You’ll start the book for its raw, insider view of prison life; you’ll finish the book because of its powerful story of personal transformation.
Can two people of different races and socio-economic classes ever form a genuine friendship?
The little boy was stripped and examined, poked and prodded, questioned and coaxed – was he or was he not the missing Bobby Dunbar?
A midwife’s frank and fascinating memoir of London’s East End in the 1950s.
Monica’s Mexico wasn’t the sunny land south of the border, her Mexico was a small town in Maine dominated by a paper mill that paid the bills and poisoned the water. Her Mexico was a place of hardworking fathers, immigrants or sons of immigrants, who toiled in the mill while mothers kept house in “blocks” […]
What transformed this happy child who loved the adrenaline rush of gymnastics to a broken young woman?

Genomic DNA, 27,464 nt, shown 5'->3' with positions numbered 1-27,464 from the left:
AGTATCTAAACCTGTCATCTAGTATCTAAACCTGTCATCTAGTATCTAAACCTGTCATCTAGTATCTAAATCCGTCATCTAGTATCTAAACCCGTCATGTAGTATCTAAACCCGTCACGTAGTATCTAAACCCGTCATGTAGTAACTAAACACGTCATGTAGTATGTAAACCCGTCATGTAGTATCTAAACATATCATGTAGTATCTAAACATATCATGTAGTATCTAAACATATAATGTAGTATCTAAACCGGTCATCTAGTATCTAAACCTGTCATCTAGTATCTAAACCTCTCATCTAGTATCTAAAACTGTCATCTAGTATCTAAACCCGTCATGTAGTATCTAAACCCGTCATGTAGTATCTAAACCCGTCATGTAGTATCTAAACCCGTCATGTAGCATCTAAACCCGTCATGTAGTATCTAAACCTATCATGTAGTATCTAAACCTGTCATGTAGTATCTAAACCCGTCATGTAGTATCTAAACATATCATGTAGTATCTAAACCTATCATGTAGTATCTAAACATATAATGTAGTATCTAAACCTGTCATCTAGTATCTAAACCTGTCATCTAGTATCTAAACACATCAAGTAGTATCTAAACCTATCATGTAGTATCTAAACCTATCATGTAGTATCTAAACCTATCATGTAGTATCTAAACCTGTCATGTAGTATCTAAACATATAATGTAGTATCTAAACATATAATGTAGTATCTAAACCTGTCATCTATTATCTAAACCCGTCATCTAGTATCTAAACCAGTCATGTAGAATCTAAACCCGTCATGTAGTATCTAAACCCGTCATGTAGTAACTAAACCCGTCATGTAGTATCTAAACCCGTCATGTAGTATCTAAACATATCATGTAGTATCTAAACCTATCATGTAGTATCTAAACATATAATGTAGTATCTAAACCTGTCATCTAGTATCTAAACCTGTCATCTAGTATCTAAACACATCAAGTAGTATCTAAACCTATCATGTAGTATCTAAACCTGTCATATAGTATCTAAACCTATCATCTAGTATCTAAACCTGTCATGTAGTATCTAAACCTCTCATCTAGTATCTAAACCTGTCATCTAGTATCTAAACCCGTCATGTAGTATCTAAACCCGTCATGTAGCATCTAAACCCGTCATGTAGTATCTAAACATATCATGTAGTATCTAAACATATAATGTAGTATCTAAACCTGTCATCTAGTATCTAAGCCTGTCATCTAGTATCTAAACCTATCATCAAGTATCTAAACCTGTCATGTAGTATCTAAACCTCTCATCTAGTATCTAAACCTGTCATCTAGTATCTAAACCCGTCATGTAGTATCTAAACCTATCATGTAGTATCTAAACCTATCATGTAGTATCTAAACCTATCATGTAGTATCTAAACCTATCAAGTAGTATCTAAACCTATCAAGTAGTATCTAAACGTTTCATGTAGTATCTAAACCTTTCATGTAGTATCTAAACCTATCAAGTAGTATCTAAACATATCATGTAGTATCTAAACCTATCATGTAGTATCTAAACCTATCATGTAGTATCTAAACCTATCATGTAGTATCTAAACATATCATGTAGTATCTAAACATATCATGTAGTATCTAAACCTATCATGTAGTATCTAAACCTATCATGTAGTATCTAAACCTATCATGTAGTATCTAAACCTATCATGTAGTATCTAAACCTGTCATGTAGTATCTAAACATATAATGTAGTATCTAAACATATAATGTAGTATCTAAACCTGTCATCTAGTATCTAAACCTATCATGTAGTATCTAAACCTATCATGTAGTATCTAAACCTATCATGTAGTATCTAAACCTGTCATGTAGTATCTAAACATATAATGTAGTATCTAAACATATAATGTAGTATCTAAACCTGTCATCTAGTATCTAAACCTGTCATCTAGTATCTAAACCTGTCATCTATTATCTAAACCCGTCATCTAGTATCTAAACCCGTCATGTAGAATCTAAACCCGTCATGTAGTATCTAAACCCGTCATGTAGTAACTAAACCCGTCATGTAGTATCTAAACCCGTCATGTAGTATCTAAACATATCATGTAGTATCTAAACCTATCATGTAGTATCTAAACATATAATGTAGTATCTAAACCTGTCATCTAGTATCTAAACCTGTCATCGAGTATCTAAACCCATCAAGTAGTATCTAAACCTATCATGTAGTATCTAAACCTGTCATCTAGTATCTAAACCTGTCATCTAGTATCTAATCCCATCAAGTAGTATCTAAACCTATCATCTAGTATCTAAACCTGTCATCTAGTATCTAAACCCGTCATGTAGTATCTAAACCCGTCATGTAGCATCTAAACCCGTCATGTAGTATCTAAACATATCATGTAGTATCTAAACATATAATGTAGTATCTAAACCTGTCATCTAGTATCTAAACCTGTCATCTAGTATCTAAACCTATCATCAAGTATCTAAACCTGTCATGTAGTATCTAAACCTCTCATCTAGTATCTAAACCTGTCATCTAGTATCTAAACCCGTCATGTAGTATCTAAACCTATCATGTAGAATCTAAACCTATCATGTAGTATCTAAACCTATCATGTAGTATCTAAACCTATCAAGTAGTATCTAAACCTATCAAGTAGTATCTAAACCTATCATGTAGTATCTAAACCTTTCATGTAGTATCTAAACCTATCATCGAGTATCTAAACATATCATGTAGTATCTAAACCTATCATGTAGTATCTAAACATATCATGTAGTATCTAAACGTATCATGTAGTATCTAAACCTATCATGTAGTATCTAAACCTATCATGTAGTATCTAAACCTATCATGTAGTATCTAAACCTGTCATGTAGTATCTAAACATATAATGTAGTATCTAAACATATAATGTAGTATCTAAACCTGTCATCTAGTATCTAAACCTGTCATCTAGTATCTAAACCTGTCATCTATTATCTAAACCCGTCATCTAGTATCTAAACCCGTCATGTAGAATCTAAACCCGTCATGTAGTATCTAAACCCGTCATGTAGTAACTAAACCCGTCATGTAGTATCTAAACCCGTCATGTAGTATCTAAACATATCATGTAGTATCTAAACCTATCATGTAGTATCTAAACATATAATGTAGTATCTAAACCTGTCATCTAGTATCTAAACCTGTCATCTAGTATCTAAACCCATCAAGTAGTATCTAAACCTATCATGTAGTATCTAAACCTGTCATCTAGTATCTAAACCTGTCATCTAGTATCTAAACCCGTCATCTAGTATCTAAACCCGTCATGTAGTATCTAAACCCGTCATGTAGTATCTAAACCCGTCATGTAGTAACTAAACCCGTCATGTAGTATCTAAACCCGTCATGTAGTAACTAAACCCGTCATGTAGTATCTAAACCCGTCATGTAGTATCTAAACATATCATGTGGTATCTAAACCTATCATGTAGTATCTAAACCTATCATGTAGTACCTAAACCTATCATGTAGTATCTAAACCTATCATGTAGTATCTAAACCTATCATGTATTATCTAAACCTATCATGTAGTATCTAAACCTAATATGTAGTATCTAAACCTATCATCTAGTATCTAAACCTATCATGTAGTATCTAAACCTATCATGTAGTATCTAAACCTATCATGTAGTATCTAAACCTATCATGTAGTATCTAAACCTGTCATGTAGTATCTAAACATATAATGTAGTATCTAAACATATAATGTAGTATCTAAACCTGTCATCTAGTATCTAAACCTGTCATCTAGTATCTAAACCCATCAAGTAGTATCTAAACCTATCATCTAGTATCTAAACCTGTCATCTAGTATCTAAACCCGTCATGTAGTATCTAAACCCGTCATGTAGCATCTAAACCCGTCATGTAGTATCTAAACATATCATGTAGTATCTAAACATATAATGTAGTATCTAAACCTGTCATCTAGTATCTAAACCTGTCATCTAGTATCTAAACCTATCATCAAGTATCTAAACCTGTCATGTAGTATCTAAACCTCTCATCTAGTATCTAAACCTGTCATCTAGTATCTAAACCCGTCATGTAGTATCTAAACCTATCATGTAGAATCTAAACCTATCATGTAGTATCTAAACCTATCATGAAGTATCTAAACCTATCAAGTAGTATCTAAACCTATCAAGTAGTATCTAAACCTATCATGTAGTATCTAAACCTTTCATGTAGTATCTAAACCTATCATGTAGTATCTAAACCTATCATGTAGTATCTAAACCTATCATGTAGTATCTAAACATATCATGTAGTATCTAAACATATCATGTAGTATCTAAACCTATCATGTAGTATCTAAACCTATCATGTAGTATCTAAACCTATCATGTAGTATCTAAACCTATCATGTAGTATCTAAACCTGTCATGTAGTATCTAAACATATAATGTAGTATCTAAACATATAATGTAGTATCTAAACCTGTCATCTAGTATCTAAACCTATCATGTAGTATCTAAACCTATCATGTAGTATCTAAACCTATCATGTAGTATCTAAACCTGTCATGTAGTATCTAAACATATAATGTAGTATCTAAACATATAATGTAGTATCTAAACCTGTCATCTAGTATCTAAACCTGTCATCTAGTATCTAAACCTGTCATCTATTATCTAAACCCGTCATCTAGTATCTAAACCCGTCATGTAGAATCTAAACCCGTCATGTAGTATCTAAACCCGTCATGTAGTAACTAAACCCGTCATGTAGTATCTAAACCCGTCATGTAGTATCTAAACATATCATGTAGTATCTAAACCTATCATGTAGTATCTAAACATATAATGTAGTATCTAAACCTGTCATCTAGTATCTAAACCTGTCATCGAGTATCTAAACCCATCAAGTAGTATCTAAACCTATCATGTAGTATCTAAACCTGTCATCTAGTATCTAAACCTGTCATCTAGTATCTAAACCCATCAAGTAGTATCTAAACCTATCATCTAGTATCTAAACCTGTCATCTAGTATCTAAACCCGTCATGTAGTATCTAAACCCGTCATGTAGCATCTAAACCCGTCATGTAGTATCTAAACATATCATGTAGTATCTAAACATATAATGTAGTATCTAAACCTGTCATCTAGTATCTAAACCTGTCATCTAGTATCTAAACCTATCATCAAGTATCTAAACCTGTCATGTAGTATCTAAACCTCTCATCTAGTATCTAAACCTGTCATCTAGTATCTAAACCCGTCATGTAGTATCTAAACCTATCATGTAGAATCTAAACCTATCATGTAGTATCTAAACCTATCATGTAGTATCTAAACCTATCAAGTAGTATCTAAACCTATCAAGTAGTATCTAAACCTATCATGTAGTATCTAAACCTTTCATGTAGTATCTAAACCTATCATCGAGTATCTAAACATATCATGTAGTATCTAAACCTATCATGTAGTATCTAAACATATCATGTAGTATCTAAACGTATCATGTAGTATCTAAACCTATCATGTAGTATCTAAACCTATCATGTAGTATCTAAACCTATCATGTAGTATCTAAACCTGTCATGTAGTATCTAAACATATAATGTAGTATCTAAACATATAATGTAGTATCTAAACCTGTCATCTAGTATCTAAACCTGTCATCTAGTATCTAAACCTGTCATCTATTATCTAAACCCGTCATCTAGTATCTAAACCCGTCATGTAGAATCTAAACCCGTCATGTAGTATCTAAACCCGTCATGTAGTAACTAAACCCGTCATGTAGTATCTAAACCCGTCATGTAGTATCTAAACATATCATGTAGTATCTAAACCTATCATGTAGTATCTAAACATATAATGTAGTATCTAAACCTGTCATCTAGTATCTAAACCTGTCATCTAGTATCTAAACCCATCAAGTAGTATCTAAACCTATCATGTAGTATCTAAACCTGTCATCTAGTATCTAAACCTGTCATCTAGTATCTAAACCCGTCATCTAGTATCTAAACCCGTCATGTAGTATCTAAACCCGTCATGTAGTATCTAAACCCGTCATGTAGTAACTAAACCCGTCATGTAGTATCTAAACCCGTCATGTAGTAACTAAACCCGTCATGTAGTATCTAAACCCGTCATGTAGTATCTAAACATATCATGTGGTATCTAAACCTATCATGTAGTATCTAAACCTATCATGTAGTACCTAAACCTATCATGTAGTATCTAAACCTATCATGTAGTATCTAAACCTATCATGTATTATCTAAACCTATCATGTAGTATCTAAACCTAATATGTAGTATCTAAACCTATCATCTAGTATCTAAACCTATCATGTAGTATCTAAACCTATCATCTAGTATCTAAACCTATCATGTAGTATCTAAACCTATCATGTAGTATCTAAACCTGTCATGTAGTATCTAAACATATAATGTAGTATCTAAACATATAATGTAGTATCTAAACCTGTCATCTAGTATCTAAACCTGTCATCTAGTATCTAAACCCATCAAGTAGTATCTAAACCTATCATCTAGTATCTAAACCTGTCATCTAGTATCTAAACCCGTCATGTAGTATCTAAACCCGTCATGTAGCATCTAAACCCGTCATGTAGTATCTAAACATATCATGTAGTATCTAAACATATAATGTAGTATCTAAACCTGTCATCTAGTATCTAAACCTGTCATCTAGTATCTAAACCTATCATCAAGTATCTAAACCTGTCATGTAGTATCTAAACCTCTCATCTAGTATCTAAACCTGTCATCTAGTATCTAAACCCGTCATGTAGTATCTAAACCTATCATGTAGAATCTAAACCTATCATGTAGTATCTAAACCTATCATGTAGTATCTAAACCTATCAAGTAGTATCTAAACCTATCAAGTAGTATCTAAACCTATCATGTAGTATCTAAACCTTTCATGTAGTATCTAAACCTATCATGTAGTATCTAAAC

It was every parent’s worst nightmare: a desperate phone call from a foreign country with the news that your beloved daughter has gone missing.
Yes, it was surreal to be smuggling Juicy Fruit gum to your incarcerated, deaf father.
A bubbly journey through the friendly skies above and crashpads below, Cruising Attitude by Heather Poole delights the reader with funny, charming, outrageous anecdotes about life as a flight attendant.
It was bad enough having to polish every shoe in the house – but iron the shoelaces? It was true, then, a kitchen maid really was the lowest of the low.
As young Mary Johnson stared at the cover of Time magazine featuring the loving eyes and wizened face of Mother Teresa, she knew her calling: to become a Missionary of Charity.